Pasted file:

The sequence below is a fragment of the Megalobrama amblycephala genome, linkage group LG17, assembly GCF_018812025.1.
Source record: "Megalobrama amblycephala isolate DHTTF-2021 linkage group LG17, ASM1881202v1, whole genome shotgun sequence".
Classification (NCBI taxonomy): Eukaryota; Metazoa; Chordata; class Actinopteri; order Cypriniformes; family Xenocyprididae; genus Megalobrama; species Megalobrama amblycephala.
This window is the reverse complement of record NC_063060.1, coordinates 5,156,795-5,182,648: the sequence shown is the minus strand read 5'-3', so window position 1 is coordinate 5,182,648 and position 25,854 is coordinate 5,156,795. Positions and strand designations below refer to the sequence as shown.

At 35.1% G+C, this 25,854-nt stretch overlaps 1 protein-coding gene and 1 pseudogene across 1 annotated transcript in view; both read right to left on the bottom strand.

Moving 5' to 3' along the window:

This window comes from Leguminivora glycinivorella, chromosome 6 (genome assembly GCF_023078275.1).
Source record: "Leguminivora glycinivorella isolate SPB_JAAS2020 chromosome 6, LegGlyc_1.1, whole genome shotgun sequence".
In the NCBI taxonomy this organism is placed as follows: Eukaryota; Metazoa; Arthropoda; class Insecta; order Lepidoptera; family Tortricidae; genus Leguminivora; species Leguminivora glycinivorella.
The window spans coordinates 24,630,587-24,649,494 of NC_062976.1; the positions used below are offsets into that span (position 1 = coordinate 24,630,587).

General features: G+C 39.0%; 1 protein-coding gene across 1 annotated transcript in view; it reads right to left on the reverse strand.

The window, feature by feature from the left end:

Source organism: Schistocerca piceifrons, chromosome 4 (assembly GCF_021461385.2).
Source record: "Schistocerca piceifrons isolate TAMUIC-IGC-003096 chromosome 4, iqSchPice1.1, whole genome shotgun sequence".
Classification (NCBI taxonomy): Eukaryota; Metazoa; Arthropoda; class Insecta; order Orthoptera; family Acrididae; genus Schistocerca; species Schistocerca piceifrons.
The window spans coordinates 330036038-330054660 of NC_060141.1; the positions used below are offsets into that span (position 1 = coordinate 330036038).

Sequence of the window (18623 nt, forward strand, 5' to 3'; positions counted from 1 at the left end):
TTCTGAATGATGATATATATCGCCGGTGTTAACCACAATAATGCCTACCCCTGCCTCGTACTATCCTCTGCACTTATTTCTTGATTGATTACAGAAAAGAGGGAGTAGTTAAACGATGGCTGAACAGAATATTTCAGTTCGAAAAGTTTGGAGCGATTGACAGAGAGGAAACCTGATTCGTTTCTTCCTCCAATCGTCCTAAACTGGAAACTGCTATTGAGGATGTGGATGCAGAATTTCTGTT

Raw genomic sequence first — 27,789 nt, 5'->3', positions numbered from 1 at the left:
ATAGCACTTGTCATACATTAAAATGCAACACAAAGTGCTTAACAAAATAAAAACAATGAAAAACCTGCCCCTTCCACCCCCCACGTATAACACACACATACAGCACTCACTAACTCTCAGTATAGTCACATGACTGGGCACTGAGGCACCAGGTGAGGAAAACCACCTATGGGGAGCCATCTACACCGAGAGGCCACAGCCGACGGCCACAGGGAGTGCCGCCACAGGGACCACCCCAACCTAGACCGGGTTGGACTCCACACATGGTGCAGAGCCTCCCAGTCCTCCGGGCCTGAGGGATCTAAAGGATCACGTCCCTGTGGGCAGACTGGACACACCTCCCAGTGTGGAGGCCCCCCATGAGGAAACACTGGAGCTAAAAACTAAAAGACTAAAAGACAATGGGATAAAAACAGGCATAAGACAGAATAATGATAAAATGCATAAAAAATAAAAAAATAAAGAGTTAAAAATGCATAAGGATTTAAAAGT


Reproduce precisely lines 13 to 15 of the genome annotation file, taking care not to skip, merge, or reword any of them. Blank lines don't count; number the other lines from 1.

Source organism: Schistocerca piceifrons, chromosome 4 (assembly GCF_021461385.2).
Source record: "Schistocerca piceifrons isolate TAMUIC-IGC-003096 chromosome 4, iqSchPice1.1, whole genome shotgun sequence".
Classification (NCBI taxonomy): Eukaryota; Metazoa; Arthropoda; class Insecta; order Orthoptera; family Acrididae; genus Schistocerca; species Schistocerca piceifrons.